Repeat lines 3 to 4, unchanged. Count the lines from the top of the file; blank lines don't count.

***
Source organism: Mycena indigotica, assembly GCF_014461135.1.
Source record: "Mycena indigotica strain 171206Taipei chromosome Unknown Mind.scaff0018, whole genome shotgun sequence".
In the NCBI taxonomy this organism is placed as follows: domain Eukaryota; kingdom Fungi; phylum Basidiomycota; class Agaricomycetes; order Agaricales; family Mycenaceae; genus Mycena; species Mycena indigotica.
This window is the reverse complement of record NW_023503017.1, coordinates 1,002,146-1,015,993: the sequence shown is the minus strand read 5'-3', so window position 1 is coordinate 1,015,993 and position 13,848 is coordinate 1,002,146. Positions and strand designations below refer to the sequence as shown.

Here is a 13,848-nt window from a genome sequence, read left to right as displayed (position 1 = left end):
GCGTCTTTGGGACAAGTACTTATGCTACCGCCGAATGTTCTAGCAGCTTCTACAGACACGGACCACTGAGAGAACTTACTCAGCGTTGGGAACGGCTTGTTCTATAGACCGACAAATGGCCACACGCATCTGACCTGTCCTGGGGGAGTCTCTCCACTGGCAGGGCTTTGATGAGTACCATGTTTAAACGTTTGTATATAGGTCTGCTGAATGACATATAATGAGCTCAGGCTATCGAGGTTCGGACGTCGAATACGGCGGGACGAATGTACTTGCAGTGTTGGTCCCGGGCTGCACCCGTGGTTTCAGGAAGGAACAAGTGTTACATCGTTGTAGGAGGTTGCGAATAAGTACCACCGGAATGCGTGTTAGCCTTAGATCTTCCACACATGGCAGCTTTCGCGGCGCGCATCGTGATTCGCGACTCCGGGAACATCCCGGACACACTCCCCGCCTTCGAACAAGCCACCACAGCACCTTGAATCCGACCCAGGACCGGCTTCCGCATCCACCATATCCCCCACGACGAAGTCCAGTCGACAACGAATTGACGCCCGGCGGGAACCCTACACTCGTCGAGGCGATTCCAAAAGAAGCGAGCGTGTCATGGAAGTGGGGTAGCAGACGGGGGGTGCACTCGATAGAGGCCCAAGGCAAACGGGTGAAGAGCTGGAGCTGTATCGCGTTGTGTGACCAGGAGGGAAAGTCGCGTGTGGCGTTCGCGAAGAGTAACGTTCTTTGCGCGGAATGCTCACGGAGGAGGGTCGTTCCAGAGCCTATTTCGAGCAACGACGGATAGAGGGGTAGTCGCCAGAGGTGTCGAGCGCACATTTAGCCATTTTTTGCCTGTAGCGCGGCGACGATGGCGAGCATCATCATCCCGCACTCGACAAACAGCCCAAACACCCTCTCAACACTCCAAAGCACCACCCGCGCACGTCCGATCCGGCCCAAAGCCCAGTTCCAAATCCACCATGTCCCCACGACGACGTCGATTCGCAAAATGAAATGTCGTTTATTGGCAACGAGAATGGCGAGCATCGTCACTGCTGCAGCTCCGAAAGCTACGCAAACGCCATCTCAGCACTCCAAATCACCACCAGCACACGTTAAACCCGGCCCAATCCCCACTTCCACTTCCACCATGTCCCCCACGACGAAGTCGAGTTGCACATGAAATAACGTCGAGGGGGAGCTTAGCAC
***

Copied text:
In the NCBI taxonomy this organism is placed as follows: domain Eukaryota; kingdom Fungi; phylum Basidiomycota; class Agaricomycetes; order Agaricales; family Mycenaceae; genus Mycena; species Mycena indigotica.
This window is the reverse complement of record NW_023503017.1, coordinates 1,002,146-1,015,993: the sequence shown is the minus strand read 5'-3', so window position 1 is coordinate 1,015,993 and position 13,848 is coordinate 1,002,146. Positions and strand designations below refer to the sequence as shown.